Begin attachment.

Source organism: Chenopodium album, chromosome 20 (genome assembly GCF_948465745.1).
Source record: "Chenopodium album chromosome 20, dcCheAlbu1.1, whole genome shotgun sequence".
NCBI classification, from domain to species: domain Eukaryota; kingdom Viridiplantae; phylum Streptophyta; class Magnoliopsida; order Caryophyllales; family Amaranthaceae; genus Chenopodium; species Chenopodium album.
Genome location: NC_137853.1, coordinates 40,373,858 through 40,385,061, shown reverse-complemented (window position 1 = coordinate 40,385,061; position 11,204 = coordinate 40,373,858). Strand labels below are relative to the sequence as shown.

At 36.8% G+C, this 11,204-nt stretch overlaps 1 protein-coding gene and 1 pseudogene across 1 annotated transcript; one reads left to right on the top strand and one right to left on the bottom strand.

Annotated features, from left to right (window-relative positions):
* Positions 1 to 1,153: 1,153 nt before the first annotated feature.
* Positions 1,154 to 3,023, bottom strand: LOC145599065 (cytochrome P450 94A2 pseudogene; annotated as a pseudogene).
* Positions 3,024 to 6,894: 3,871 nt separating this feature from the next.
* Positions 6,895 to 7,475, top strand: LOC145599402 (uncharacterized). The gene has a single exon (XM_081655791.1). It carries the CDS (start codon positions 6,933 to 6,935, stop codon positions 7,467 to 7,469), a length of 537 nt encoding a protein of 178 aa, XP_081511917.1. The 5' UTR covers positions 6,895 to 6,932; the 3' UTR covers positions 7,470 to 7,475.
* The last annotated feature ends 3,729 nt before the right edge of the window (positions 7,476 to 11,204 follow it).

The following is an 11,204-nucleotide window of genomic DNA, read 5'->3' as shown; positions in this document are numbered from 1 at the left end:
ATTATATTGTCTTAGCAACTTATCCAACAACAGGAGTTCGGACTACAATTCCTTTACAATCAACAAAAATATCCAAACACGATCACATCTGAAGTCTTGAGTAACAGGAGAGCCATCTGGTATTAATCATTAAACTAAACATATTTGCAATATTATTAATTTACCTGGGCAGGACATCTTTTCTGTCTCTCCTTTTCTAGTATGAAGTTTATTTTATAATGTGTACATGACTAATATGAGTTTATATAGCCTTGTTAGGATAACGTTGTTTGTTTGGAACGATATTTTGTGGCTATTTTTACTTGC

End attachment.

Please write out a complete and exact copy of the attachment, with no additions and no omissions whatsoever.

Source organism: Chenopodium album, chromosome 20 (genome assembly GCF_948465745.1).
Source record: "Chenopodium album chromosome 20, dcCheAlbu1.1, whole genome shotgun sequence".
NCBI classification, from domain to species: domain Eukaryota; kingdom Viridiplantae; phylum Streptophyta; class Magnoliopsida; order Caryophyllales; family Amaranthaceae; genus Chenopodium; species Chenopodium album.
Genome location: NC_137853.1, coordinates 40,373,858 through 40,385,061, shown reverse-complemented (window position 1 = coordinate 40,385,061; position 11,204 = coordinate 40,373,858). Strand labels below are relative to the sequence as shown.

At 36.8% G+C, this 11,204-nt stretch overlaps 1 protein-coding gene and 1 pseudogene across 1 annotated transcript; one reads left to right on the top strand and one right to left on the bottom strand.

Annotated features, from left to right (window-relative positions):
* Positions 1 to 1,153: 1,153 nt before the first annotated feature.
* Positions 1,154 to 3,023, bottom strand: LOC145599065 (cytochrome P450 94A2 pseudogene; annotated as a pseudogene).
* Positions 3,024 to 6,894: 3,871 nt separating this feature from the next.
* Positions 6,895 to 7,475, top strand: LOC145599402 (uncharacterized). The gene has a single exon (XM_081655791.1). It carries the CDS (start codon positions 6,933 to 6,935, stop codon positions 7,467 to 7,469), a length of 537 nt encoding a protein of 178 aa, XP_081511917.1. The 5' UTR covers positions 6,895 to 6,932; the 3' UTR covers positions 7,470 to 7,475.
* The last annotated feature ends 3,729 nt before the right edge of the window (positions 7,476 to 11,204 follow it).

The following is an 11,204-nucleotide window of genomic DNA, read 5'->3' as shown; positions in this document are numbered from 1 at the left end:
ATTATATTGTCTTAGCAACTTATCCAACAACAGGAGTTCGGACTACAATTCCTTTACAATCAACAAAAATATCCAAACACGATCACATCTGAAGTCTTGAGTAACAGGAGAGCCATCTGGTATTAATCATTAAACTAAACATATTTGCAATATTATTAATTTACCTGGGCAGGACATCTTTTCTGTCTCTCCTTTTCTAGTATGAAGTTTATTTTATAATGTGTACATGACTAATATGAGTTTATATAGCCTTGTTAGGATAACGTTGTTTGTTTGGAACGATATTTTGTGGCTATTTTTACTTGC